Two years down the road under the leadership of George Weah, Liberians are not happy because they feel a sense of disappointment in George Weah’s economic policies.
George Weah, a Liberian from a humble beginning with his roots in the slums of Liberia, migrated to Europe where he played professional football, due to his fame as a successful footballer and his humble beginnings, he was loved by the poor who made up the majority, so his move into Liberian politics was a welcome
occurrence because the poor Liberians were happy that now one of their own was going to direct the affairs of the country.
However, the feelings now do not reflect their earlier expectations, for instance, Dominic Kpadeh who breaks down boulders for a living says that before George Weah came into power, his colleagues and himself had a monthly earning of about $1,000 (900 euros) a month between them for crushing rocks for the construction industry, however, he says, for breaking the same amount of rocks they get less than $250 (225 euros).
The 45-year-old Dominic who appears bent over from the workers complained that it is the same everywhere you go, according to him,
“People are no longer building like before. Even those who are coming for crushed rock want to buy it very cheaply.”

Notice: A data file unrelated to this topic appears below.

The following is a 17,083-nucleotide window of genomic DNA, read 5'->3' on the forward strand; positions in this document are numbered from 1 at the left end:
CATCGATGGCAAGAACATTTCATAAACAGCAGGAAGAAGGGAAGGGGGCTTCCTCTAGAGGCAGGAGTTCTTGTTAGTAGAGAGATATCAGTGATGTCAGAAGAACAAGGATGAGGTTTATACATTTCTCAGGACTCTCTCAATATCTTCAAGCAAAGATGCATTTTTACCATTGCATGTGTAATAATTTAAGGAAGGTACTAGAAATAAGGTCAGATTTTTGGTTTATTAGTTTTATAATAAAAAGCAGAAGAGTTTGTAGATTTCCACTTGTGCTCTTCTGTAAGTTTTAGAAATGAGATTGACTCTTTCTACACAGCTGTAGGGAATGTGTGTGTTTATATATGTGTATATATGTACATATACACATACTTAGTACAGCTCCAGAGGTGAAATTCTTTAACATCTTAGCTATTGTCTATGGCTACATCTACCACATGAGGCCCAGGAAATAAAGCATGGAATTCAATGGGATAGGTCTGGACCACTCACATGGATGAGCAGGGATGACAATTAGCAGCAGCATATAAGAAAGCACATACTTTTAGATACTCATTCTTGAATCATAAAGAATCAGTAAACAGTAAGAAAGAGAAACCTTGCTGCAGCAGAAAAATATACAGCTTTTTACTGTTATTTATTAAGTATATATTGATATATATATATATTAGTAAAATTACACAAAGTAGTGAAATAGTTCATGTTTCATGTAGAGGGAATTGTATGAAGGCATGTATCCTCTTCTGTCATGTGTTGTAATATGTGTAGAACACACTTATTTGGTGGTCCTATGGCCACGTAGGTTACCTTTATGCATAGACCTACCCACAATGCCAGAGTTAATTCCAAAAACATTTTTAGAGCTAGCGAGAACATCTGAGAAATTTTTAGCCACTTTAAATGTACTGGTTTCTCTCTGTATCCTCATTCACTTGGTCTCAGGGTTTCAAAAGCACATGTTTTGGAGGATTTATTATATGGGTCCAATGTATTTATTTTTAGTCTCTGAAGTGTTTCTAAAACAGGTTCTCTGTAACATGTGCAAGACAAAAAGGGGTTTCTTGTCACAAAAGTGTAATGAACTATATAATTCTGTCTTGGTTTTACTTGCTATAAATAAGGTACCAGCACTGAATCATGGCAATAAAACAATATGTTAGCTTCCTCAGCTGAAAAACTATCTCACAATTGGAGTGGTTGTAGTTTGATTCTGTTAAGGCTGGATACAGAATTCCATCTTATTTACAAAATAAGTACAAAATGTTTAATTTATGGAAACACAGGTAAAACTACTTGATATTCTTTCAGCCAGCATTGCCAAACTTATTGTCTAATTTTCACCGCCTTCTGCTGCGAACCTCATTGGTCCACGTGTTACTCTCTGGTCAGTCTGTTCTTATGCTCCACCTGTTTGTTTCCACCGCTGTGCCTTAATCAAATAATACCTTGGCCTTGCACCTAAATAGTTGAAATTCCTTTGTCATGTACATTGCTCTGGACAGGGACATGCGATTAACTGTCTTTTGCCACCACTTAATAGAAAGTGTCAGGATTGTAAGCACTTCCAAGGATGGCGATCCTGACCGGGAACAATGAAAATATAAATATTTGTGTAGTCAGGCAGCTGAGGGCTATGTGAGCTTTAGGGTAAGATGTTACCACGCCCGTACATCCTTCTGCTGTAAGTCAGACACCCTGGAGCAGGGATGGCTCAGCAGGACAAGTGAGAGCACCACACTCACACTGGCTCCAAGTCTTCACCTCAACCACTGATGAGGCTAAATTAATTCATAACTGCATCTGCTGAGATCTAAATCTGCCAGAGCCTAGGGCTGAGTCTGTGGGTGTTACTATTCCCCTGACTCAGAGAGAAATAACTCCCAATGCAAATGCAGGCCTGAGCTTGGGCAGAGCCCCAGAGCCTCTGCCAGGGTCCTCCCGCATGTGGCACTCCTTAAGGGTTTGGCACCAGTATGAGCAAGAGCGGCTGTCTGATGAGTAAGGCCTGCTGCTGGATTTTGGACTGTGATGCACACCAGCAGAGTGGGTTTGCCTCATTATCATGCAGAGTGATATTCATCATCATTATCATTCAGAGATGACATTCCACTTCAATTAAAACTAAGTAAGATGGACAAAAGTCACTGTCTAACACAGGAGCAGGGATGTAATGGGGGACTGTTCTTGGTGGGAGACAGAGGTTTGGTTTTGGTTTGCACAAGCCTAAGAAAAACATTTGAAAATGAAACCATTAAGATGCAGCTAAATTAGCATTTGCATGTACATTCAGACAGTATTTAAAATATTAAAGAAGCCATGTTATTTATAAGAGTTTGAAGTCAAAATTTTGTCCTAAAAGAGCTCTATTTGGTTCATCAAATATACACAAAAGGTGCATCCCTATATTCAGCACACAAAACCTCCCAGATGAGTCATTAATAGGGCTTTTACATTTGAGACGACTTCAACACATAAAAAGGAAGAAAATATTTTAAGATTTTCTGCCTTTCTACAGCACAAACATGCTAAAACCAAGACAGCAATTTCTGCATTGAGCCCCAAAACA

Andrew Seiwon, an undergraduate from one of the nations tertiary institution said
“We saw George Weah as one of us because he came from a poor family, but for the past two years everything has been promised.”
In the 2016 World Bank report, Liberia’s 4.8 million citizens were said to be living on less than $1.90 (1.69 euros) per day.
Though Liberians feel disappointed in the governance of George Weah, Liberians must recall that Liberia is a country ravaged by two civil wars that followed each other in rapid succession, wars that claimed about 250,000 lives between 1989 and 2003, then between 2014 and 2016, over 4,800 Liberians died when the country was hit by Ebola, a crisis that traversed West Africa, reaching Nigeria, the Liberian economy took a direct hit due to the dwindling of foreign currency inflow, a shortfall that escalated the inflation, the aftermath of these events contribute to the economic downtime being felt.
George Weah abolished undergraduate tuition fees, he also embarked on major road-building projects, but the difficulties faced by Liberians in getting banknotes from ATMs, and the irregular pattern with which most civil servants get their salaries or go unpaid for a couple of months on occasion is also helping to inflame the inflation thus drastically reducing the peoples purchasing power causing general suffering amongst the poor masses.
In his new year speech to the nation, 53-year-old Weah informed the citizens of Liberia that there was “still lots of work to be done
“I am confident that 2020 will be a year of economic recovery”